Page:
An environmental group opposed to the DreamWorks/Playa Vista development near Marina del Rey is set today to announce plans to file suit in federal court, charging that the project would further harm the habitat needed by 19 species that are officially listed as either endangered or threatened.
But a rival environmental group says the proposed lawsuit actually will hurt the very species it is supposed to help.
The Wetlands Action Network is hoping to use the federal Endangered Species Act to protect animals such as the light-footed clapper rail, the unarmored threespine stickleback, the San Diego fairy shrimp and others that it says need the Ballona Wetlands to live. The group is trying to block development of the planned $8 billion, 1,000-acre commercial and residential development project.
“There are 19 threatened and endangered species that we’ll be talking about,” Hanscom said. “These species require the Ballona Wetlands for their home.”
Should the project go forward however, current design plans call for restoring major sections of the wetlands that are not currently supporting wildlife, said Ruth Landsford, chairperson of Friends of Ballona Wetlands, another environmental group. Thus the lawsuit will hurt the species by delaying the restoration, she said.
Of the species mentioned by the Wetlands Action Network, Landsford said: “This is a list of endangered species that might use this area when it is restored, but most of these species don’t reside there now.”
It is not until the wetlands are restored that most of the 19 species will return to the area, she said.
The Wetlands Action Network is opposed to virtually all new development in the Ballona area, and is using the federal lawsuits as delaying tactics, Landsford said.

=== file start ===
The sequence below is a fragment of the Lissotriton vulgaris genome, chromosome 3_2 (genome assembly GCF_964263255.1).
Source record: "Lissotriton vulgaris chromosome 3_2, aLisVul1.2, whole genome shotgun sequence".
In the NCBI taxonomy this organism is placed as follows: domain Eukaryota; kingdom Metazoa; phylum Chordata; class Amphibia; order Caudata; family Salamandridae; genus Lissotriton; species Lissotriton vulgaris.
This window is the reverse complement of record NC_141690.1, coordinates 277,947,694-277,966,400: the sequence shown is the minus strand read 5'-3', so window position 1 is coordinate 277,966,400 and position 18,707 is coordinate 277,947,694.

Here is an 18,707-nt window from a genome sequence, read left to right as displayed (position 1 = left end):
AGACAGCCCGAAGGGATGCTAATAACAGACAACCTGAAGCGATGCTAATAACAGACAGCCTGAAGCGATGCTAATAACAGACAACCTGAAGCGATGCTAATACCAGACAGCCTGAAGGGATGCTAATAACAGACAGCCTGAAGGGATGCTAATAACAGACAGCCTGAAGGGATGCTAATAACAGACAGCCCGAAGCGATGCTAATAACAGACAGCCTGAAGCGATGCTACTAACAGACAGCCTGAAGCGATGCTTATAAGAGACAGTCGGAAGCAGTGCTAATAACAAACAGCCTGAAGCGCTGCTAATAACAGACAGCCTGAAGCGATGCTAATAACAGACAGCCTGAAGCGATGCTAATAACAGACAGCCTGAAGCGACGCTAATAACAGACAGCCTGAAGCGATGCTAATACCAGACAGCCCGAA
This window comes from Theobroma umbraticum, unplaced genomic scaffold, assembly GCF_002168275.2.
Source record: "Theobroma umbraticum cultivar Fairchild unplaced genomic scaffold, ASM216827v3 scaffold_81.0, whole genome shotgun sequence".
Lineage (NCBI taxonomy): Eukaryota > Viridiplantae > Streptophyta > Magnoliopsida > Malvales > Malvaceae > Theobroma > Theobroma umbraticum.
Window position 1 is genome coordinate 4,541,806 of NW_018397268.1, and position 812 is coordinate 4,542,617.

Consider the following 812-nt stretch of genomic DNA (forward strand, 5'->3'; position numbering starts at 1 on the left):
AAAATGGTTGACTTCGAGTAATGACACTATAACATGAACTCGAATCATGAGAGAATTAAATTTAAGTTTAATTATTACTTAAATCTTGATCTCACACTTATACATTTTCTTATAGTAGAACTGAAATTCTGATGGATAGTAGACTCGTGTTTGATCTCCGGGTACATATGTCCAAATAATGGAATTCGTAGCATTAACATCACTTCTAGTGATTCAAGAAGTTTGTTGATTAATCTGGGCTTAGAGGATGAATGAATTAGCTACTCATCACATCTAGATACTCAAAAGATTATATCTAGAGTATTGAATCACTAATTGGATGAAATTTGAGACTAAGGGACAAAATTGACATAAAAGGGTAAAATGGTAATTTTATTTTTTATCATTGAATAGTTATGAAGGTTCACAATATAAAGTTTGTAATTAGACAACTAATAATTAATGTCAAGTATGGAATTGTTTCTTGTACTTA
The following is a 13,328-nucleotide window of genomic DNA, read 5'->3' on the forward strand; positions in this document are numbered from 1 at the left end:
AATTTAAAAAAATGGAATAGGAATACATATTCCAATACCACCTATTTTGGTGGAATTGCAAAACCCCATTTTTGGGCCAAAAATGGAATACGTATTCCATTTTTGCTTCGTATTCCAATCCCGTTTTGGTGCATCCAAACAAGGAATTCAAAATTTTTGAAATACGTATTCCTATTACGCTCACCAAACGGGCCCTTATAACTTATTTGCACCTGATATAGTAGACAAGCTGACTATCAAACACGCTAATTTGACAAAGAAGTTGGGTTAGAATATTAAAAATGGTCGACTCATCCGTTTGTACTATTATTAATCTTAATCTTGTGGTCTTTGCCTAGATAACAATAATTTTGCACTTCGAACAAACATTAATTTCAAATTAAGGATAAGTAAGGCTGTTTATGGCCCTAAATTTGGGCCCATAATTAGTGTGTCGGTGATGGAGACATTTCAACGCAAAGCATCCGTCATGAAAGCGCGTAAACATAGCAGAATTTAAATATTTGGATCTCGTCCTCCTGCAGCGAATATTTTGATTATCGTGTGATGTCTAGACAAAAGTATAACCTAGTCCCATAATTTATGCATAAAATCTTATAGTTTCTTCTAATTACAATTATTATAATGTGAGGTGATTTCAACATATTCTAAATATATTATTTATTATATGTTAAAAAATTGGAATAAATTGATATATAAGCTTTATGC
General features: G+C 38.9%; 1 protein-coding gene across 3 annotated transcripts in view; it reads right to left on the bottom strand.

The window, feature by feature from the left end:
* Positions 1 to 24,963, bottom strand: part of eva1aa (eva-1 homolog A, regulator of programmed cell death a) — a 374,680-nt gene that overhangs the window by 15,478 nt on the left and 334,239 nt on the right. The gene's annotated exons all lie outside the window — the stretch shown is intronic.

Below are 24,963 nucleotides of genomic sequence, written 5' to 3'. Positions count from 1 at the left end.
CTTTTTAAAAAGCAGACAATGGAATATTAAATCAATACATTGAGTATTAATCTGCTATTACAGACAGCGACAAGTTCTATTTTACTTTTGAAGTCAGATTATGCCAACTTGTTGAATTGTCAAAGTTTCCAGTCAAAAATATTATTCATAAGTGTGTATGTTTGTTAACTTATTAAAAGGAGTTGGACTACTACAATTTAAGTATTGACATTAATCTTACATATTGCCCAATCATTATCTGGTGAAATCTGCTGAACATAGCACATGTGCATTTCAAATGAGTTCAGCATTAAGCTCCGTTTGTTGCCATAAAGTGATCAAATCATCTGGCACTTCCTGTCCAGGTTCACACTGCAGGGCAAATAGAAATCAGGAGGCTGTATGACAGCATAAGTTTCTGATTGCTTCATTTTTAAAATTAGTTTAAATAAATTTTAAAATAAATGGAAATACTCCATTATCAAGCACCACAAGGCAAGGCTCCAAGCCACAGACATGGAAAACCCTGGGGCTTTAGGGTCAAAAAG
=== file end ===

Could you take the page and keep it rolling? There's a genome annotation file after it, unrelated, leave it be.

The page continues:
“In the process, what they’re doing is really endangering these species,” she said.
The Wetlands Action Network is trying to stop the development on behalf of the animals and plants protected under the Federal Endangered Species Act, according to Marcia Hanscom, executive director of the wetlands protection group.
Today’s planned first step by the Wetlands Action Network will be to send a required 60-day legal notice to Interior Secretary Bruce Babbitt, DreamWorks co-founder Steven Spielberg, real estate developer Rob Maguire and more than a dozen other people connected with the project.
The intended move into federal court comes about two weeks after the California Supreme Court refused to rehear a lawsuit filed by other environmental activists seeking to stop the project.
The DreamWorks studio has been envisioned as one part of the ambitious project that probably would include millions of square feet for other entertainment and technology companies, as well as thousands of residential units. But DreamWorks has not made any firm commitment to the project.
The Wetlands Action Network will be the lead organization in the planned lawsuit, joined by the Southwest Center for Biological Diversity, the California Public Interest Research Group and the Ballona Wetlands Land Trust.
The Wetlands Action Network already has filed suit under the federal Clean Water Act, challenging the Army Corps of Engineers’ permit to Maguire/Thomas partners allowing them to fill the wetlands, Hanscom said.